CES Day Two – Panasonic, Canon, and Razer goes Modular
Day Two of CES2020 is here and I was wondering just what one company would have in store … RAZER. Known for their out of the box designs, this computer hardware company has come up with a modular PC that users can build easily in a matter of minutes. Meanwhile, Panasonic has showed off a trio of ultra compact 4K camcorders, and Canon’s 1DX Mk. III may prove that the DSLR isn’t dead. YET.
The Razer Tomahawk
One of the best projects someone can do is build their own computer. It not only gives you the freedom to choose your own components, but you also get a good working knowledge of how a computer works as you piece it all together. The downside is, that you are your own tech support, and with a variety of different products in the build, companies are all too eager to pass the buck when a problem crops up. On the other hand, an off the shelf computer, doesn’t really have that great support, unless you pay for the gold level option. That’s because the profit margins are so thin, that a company could actually lose money with prolonged tech support added. Would that there could be something in the middle?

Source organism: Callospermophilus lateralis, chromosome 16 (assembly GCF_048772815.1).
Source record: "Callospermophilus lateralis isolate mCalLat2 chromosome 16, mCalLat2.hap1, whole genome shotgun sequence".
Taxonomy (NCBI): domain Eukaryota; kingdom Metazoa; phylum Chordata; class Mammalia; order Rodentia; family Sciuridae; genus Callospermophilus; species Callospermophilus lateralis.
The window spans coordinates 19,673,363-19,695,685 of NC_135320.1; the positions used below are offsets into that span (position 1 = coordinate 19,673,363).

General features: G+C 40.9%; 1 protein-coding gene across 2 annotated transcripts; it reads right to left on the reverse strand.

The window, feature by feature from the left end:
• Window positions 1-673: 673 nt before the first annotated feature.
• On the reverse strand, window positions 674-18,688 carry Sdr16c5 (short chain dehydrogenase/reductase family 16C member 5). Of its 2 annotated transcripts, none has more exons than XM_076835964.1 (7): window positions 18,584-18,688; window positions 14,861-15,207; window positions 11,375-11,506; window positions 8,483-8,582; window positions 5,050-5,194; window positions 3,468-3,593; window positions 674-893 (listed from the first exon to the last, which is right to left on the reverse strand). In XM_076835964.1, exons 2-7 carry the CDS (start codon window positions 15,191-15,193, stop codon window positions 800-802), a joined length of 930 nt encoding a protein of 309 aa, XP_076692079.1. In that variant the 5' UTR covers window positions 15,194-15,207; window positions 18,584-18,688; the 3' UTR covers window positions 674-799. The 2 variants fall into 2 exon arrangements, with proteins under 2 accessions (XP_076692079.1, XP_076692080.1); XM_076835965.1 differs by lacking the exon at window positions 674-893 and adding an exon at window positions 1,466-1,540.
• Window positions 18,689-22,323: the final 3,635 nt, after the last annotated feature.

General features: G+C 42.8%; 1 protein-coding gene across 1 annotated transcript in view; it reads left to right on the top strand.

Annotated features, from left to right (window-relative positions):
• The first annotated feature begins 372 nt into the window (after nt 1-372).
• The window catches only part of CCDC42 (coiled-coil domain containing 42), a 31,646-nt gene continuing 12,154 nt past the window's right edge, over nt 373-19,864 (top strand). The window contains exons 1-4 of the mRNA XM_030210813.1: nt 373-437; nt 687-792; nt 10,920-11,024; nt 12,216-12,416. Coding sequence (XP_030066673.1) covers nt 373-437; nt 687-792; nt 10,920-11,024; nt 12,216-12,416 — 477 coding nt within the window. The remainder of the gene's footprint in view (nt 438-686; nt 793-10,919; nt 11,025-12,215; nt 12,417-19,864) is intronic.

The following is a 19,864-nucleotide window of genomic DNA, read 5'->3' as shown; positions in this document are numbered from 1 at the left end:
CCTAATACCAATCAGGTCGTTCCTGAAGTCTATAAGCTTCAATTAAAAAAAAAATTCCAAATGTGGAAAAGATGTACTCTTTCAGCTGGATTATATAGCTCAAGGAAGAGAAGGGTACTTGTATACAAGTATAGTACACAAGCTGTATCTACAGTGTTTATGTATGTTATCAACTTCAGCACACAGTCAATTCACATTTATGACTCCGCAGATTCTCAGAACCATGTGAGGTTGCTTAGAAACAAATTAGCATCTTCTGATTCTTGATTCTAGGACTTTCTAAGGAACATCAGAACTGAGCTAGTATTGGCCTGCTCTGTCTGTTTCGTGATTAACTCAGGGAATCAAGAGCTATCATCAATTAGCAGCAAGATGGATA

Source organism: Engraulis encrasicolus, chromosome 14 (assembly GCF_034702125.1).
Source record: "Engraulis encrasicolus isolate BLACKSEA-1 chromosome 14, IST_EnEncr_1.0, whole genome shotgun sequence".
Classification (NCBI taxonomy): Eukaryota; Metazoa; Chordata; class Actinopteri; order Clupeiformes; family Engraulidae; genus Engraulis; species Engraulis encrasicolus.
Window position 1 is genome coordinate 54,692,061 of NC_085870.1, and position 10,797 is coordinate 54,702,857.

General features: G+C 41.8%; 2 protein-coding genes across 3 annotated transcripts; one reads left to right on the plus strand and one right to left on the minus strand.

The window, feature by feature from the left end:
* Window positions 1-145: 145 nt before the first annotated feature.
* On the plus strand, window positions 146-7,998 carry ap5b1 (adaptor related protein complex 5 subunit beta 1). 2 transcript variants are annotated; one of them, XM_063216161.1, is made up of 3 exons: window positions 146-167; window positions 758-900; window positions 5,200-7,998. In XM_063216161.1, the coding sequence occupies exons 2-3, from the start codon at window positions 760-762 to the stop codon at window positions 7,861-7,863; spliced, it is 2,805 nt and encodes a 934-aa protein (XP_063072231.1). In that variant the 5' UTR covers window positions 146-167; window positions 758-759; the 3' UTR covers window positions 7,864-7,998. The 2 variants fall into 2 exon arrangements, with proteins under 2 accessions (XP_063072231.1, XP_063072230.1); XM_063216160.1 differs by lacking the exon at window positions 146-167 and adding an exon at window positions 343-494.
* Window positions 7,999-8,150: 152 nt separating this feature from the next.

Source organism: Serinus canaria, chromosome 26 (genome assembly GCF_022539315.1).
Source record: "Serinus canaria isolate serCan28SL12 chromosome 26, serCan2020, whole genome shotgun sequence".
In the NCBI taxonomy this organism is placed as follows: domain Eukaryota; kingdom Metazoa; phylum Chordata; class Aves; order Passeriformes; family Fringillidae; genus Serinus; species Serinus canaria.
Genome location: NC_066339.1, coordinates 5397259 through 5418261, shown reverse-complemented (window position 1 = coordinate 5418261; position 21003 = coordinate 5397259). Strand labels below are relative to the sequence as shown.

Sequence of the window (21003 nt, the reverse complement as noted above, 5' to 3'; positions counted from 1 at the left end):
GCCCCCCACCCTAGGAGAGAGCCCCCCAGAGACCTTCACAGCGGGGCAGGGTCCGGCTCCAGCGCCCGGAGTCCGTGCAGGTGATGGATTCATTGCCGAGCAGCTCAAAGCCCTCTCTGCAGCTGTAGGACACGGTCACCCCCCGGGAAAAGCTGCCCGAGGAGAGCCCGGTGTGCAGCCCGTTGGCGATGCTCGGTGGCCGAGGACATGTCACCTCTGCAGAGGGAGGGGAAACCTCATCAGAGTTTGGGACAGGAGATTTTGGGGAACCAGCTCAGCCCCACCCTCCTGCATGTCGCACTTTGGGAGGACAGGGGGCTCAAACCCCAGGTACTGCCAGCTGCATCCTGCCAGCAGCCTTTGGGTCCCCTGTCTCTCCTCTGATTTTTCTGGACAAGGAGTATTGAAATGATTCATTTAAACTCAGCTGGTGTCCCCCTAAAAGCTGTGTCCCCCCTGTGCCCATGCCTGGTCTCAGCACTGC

That’s where the modular Razer Tomahawk could come in handy. Harnessing the modular power of NUC Computing, beginners can put together a computer to meet their needs in minutes thanks to a plug and play design. NUC stands for next unit of computing, and was invented by Intel to create a compact, yet powerful computer that didn’t clutter up your desktop, but that you could affordably use to manage your online workflow. As time has gone on, NUCs have gotten more modular and powerful,, so now you can get an i9 NUC and just about everything that a full size desktop can do.
Razer took that NUC concept to the next level by creating a slide in computer case that would join the Intel NUC, with whatever GPU you prefer, to create a powerful computer. All you do is choose your NUC, with a 9th generation Intel processor and up to 64GB of DDR4 RAM, add a GPU, up to the Nvidia RTX 2080, and then connect them by the PCIexpress slots inside the Tomahawk case. Plug in the power cables and within minutes, you’re booting up and going online. As a demo, Razer showed off the new Intel Ghost Canyon NUC, which has the power to do some seriously graphics applications, including video editing and gaming.